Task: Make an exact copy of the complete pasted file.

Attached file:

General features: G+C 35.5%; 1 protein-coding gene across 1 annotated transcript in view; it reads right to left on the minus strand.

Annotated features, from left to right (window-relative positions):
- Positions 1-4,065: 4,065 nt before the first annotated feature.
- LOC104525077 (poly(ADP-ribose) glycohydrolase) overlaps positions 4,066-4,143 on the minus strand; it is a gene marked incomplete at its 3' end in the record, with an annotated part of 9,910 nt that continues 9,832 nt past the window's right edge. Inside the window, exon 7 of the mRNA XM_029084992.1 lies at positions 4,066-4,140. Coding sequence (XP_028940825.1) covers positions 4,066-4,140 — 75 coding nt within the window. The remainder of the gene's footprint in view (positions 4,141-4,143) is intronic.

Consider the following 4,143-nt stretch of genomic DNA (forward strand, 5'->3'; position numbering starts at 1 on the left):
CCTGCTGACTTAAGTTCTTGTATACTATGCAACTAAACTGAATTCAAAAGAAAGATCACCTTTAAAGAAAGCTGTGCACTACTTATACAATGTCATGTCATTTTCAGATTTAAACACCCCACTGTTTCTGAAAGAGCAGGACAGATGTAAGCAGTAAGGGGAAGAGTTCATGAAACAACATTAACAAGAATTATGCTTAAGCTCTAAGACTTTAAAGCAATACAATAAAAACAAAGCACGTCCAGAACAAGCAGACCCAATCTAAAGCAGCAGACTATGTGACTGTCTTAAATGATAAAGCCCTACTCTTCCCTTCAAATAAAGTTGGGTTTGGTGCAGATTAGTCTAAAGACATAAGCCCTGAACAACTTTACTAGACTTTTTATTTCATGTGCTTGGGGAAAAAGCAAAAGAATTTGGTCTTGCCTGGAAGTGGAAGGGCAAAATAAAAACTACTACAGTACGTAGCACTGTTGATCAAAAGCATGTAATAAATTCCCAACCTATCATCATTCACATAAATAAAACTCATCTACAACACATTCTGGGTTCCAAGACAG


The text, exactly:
General features: G+C 35.5%; 1 protein-coding gene across 1 annotated transcript in view; it reads right to left on the minus strand.

Annotated features, from left to right (window-relative positions):
- Positions 1-4,065: 4,065 nt before the first annotated feature.
- LOC104525077 (poly(ADP-ribose) glycohydrolase) overlaps positions 4,066-4,143 on the minus strand; it is a gene marked incomplete at its 3' end in the record, with an annotated part of 9,910 nt that continues 9,832 nt past the window's right edge. Inside the window, exon 7 of the mRNA XM_029084992.1 lies at positions 4,066-4,140. Coding sequence (XP_028940825.1) covers positions 4,066-4,140 — 75 coding nt within the window. The remainder of the gene's footprint in view (positions 4,141-4,143) is intronic.

Consider the following 4,143-nt stretch of genomic DNA (forward strand, 5'->3'; position numbering starts at 1 on the left):
CCTGCTGACTTAAGTTCTTGTATACTATGCAACTAAACTGAATTCAAAAGAAAGATCACCTTTAAAGAAAGCTGTGCACTACTTATACAATGTCATGTCATTTTCAGATTTAAACACCCCACTGTTTCTGAAAGAGCAGGACAGATGTAAGCAGTAAGGGGAAGAGTTCATGAAACAACATTAACAAGAATTATGCTTAAGCTCTAAGACTTTAAAGCAATACAATAAAAACAAAGCACGTCCAGAACAAGCAGACCCAATCTAAAGCAGCAGACTATGTGACTGTCTTAAATGATAAAGCCCTACTCTTCCCTTCAAATAAAGTTGGGTTTGGTGCAGATTAGTCTAAAGACATAAGCCCTGAACAACTTTACTAGACTTTTTATTTCATGTGCTTGGGGAAAAAGCAAAAGAATTTGGTCTTGCCTGGAAGTGGAAGGGCAAAATAAAAACTACTACAGTACGTAGCACTGTTGATCAAAAGCATGTAATAAATTCCCAACCTATCATCATTCACATAAATAAAACTCATCTACAACACATTCTGGGTTCCAAGACAG